Analysis: Late payments
Issues over late payments have touched all parts of the industry
Issues over late or withheld payments have touched all parts of the construction industry in recent years. Semra Jalil speaks to those affected
Dubai, the mega-city with the glittering skyscraper-laden landscape dotting the once desert-ridden coastline, should be a builder’s dream.
It has accomplished groundbreaking engineering and architectural feats and offers a myriad of opportunities for the starry-eyed developer, the eager contractor and the enterprising supplier.
Together, they set out to assemble – working in sync like Lego in a tower. They are mutually dependent, which can sometimes make for a tricky relationship – particularly in the GCC.
Grievances are often aired between parties in the supply chain, with the most common one being payment. These grievances seem to be aired more loudly at the lower order of the supply chain.
The hierarchy of the order appears to be indirectly proportional to the level of risk involved when it comes to economic frustration. In other words, the risk of a defaulted payment seems to increase as you progress down the chain.
Afridi & Angell, a law firm managing ‘countless’ non-payment cases in the sector at any given time, cite sub-contractors and suppliers as particularly vulnerable. This susceptibility paradoxically relates to their business acumen, suggests the firm’s partner, Shahram Safai.
“For instance, I am a sub-contractor/supplier and I do tiles or ready-mix concrete. The contractor hasn’t paid me. I’m not going to sue him because I am aware that he is doing two more towers and I want to do the tiles in those towers. He hasn’t put those up for tender yet,” explains Safai.
Developers are seen by those in the lower order of the chain as the most secure by virtue of their embryonic status in projects.
Once contractor who spoke to Construction Week, but did not wish to be named, said: “For a developer, the sooner he makes a building, the sooner he will let it out for rent and the sooner he will make money off it. Any delays for him will add to his own disadvantage.”
However, the causes of delayed projects – and the reasons for delaying payments – can be murky, and the knock-on effect can trigger off a chain reaction, causing cashflow problems among all project partners.
In terms of the law, the rules of the construction trade are set out clearly within each GCC territory, and fall within the confines of typical contract laws.
“The laws that the (UAE) government has made declare that you are free to enter into contracts, and that your contracts are valid,” Safai said.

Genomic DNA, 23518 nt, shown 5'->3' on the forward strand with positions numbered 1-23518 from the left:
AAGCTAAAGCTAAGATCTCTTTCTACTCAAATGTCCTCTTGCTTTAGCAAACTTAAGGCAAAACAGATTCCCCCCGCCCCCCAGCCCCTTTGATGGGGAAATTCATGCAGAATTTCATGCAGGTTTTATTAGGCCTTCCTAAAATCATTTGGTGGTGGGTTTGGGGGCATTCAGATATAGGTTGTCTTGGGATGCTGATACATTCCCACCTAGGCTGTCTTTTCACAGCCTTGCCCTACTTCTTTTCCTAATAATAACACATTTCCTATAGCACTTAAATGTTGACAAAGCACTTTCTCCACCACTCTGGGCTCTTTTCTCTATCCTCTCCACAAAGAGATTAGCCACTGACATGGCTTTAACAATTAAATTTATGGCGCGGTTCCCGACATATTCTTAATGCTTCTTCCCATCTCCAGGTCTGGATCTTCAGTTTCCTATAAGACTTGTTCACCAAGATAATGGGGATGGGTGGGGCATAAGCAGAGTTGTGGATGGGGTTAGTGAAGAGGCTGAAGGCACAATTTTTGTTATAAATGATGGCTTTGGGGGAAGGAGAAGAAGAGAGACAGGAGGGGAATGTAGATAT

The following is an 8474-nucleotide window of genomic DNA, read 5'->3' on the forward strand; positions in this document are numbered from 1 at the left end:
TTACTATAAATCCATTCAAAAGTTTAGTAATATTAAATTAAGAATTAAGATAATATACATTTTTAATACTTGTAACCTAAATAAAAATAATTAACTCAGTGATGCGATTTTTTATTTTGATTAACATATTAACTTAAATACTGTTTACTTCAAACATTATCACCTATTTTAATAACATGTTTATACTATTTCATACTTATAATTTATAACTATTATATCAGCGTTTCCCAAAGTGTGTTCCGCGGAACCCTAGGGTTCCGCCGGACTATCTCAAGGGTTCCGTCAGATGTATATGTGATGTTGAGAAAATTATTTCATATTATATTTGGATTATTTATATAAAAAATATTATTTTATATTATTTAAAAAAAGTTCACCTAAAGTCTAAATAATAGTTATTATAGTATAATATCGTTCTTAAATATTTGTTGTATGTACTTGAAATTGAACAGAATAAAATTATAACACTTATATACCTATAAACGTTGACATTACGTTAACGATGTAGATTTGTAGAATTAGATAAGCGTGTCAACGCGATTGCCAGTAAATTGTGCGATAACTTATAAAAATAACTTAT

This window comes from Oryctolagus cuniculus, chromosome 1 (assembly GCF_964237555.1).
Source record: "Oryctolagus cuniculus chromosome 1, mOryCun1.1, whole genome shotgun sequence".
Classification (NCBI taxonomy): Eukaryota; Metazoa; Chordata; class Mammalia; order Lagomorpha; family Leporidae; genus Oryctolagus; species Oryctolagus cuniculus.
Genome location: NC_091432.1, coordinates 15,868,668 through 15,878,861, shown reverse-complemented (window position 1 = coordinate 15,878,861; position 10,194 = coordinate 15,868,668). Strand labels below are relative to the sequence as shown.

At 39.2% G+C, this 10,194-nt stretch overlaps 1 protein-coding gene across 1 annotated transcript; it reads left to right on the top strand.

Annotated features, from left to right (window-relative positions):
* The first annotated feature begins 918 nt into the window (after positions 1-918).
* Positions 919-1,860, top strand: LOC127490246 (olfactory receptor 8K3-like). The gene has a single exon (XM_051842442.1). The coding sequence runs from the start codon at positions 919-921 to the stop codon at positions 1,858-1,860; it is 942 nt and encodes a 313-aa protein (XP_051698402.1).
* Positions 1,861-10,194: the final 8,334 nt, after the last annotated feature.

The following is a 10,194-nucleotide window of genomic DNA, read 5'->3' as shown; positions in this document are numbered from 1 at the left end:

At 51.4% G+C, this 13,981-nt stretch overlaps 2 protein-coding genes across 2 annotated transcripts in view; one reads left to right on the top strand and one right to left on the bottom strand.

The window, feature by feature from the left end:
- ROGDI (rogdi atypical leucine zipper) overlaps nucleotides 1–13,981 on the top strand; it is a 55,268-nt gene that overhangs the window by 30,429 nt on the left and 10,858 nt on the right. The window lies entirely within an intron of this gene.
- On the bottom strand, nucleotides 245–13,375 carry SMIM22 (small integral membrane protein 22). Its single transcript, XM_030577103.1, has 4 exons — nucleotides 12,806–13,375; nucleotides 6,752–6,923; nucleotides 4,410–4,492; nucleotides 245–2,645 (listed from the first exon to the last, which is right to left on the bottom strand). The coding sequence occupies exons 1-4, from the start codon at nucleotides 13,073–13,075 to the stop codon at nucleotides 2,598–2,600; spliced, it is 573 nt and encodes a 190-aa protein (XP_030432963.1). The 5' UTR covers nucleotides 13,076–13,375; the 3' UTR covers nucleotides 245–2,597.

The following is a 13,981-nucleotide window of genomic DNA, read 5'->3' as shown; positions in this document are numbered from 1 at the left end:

As per the law, the UAE government guides its citizens to ‘pay when due.’ However, the nature of the staged payment processes typically used in construction contracts can lead to difficulties.
For instance, quality control, an imperative in structure and design, can be used as a reason for withholding payment.
The contractor who spoke anonymously said: “A developer in Abu Dhabi I worked with hires a contractor on a payment structure that coincides with the progress of the work done. Work starts and then about 30% into the project the developer decides he doesn’t like the progress, cancels the contract and saves 20-30%.
“Then he goes and hires another contractor, resuming the work and again decides to cancel the contract citing quality control reasons, terminates the contract and saves another 30%.
“In total, he has saved about 60% worth of unpaid work.”
Safai said: “There is a dispute mechanism within the contract with respect to payments. For instance, a contractor sends you an invoice for AED200,000 ($55,450). I see the invoice and realise that you need to be paid, but do not agree that you have done the work.
“An engineer then inspects the site to decide on this and propose a settlement based on his findings. However, that is not the end of it. The parties, if not satisfied, take it into arbitration.”
Construction often has to continue while the case makes its way to arbitration – with or without the contractor in dispute. However, it is unfair to pin payment problems solely at the door of developers.